In the example above, we can see that even though the player converted an additional two shots from the two point area, the lesser value of the shots allowed the less frequently converted corner threes to generate 35 more points for the team. Taking this example one step further, if I make forty two-point shots and only thirty three-point shots, I will still have generate more points [90 v. 80] on threes than the two-point shots. Therefore, if his conversion rates are similar in each area, an NBA player generates more value by taking a few steps back and attempting a three pointer than he would with a two pointer jumper.
If you’re more of a visual learner, try taking a look at Dr. Kirk Goldsberry’s original submission of “CourtVision: New Visual and Spatial Analytics for the NBA” to the MIT Sloan Sports Analytics conference. Goldberry demonstrated a number of analytical breakthroughs throughout the piece, one of which was his graphical representation depicting corner threes and shots at the rim as the most efficient shot locations on a “points per shot” basis.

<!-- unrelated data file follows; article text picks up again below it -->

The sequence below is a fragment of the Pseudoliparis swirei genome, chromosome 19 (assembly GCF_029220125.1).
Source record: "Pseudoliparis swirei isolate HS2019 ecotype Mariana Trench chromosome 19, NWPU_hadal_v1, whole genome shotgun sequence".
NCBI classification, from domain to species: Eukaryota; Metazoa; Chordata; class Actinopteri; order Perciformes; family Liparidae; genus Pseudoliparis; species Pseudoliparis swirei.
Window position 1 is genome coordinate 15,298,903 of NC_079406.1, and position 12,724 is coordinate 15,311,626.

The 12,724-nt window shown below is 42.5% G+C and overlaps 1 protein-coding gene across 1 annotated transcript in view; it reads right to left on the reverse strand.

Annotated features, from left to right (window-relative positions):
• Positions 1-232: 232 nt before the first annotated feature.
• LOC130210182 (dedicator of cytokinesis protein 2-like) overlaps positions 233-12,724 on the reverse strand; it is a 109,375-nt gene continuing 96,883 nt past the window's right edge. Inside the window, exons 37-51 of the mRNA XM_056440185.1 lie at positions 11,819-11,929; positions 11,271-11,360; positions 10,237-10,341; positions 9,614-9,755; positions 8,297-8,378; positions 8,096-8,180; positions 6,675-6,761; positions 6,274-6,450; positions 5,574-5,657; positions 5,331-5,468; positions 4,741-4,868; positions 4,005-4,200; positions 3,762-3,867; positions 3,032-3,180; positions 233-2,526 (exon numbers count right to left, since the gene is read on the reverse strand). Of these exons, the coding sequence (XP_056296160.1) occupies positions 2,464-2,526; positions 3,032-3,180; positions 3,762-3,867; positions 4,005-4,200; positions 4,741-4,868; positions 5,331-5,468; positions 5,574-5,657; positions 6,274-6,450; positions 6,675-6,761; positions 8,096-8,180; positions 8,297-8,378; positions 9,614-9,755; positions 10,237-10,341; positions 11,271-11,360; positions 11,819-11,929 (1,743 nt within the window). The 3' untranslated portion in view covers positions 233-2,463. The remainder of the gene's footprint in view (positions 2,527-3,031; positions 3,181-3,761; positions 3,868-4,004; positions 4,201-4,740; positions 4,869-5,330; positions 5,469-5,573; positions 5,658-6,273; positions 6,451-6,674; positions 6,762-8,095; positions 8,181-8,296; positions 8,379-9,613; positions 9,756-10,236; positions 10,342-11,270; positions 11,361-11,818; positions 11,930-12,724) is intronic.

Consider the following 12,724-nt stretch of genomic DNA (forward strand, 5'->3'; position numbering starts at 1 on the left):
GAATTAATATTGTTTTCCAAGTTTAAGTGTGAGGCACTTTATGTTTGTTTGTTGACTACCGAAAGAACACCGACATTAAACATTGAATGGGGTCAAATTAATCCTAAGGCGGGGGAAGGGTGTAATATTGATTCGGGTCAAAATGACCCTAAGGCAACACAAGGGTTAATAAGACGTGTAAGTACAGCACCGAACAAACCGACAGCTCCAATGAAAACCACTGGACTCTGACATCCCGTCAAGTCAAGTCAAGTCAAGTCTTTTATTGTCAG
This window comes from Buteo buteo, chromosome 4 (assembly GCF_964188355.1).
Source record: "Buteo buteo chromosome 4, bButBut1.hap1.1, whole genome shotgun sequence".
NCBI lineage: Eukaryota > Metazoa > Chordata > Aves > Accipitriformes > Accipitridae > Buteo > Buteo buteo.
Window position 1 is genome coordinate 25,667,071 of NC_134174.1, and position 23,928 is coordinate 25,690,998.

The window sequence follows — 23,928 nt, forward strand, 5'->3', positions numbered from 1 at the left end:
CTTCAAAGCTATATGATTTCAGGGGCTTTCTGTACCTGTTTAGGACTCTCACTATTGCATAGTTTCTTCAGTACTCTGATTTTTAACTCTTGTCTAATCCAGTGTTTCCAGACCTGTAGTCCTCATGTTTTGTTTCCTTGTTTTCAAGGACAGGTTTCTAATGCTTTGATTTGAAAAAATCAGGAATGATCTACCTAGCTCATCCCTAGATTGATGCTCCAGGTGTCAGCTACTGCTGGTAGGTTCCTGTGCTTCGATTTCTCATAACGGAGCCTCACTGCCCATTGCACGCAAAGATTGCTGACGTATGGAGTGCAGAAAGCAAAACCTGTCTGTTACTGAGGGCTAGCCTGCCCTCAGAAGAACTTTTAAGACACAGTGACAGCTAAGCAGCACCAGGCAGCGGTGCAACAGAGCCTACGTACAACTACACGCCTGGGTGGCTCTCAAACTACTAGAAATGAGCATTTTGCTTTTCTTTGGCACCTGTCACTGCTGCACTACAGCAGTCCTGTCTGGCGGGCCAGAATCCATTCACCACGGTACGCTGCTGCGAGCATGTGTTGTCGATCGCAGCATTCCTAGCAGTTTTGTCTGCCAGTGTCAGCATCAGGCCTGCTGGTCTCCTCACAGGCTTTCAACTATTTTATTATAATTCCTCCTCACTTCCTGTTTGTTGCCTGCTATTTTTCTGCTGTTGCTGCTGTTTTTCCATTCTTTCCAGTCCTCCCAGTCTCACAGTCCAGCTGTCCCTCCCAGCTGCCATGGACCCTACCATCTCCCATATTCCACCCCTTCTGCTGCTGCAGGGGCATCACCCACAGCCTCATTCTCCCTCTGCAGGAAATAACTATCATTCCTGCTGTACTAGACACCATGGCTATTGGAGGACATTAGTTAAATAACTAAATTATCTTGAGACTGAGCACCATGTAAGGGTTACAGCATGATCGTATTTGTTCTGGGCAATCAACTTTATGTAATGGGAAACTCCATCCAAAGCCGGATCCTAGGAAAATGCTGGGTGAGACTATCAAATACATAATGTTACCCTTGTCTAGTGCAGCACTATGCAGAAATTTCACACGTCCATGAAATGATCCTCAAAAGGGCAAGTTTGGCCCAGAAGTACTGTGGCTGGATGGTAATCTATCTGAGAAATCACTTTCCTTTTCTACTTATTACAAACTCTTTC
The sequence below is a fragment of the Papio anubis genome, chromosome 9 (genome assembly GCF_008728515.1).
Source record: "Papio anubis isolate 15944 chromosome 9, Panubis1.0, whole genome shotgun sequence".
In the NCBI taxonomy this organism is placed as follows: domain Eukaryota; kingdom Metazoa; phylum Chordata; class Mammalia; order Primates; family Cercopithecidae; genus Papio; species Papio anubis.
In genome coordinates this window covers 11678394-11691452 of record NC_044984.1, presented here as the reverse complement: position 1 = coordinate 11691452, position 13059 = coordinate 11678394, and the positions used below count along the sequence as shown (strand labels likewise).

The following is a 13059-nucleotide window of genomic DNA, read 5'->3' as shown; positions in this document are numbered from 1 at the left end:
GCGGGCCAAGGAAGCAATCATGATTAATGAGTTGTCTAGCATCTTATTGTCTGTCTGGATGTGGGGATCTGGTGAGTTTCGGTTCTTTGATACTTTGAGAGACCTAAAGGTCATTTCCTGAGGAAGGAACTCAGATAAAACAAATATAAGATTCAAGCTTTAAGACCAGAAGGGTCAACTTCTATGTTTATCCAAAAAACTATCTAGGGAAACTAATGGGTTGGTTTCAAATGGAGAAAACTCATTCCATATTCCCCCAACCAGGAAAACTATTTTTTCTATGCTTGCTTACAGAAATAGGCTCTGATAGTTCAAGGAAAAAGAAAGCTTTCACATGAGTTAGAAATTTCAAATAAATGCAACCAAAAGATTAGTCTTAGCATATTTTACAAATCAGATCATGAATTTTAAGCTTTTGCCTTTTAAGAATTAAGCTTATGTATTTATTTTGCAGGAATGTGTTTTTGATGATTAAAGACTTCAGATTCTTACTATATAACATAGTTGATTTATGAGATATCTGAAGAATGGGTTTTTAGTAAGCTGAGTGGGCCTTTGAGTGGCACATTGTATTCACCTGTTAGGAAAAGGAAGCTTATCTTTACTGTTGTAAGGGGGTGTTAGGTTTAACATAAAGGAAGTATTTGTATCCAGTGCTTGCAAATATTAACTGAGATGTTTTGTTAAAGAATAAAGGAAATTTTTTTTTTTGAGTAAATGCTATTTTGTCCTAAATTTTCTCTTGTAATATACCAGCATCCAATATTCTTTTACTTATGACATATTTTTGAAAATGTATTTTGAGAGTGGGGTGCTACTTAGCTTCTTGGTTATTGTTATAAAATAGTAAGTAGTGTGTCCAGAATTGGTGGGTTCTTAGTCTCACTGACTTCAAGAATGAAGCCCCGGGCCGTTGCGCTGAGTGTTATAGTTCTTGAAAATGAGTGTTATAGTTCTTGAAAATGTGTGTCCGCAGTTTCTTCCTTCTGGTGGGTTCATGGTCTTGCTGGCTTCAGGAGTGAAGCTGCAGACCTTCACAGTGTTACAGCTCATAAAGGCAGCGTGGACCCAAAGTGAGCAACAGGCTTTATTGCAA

Turning to point (2), why is the corner three pointer converted at a more efficient rate than its “above the break” counterparts?* Well, for starters, the “Corner 3” zones [10 and 11] are closer to the basket than the “Wing 3” [12 and 13] and “Straight-On”  zones. An NBA three point line is 22’ from the basket in the corners, and 23’ 9” away above the break, making the corner three an easier shot to convert. Other factors which may help explain the heightened conversion rate of corner threes are:
(1) There is no additional range for a corner three, unlike on the wings or at the top of the key. For example, Steph Curry can pull up from 28-30 feet above the key if he wants to, but if he tried that on a corner three he would be shooting from the second or third row in the stands. The further away a shot is attempted, the less likely it is to go in, so while distance can fluctuate in zones 12-14, it can’t on “Corner 3” looks.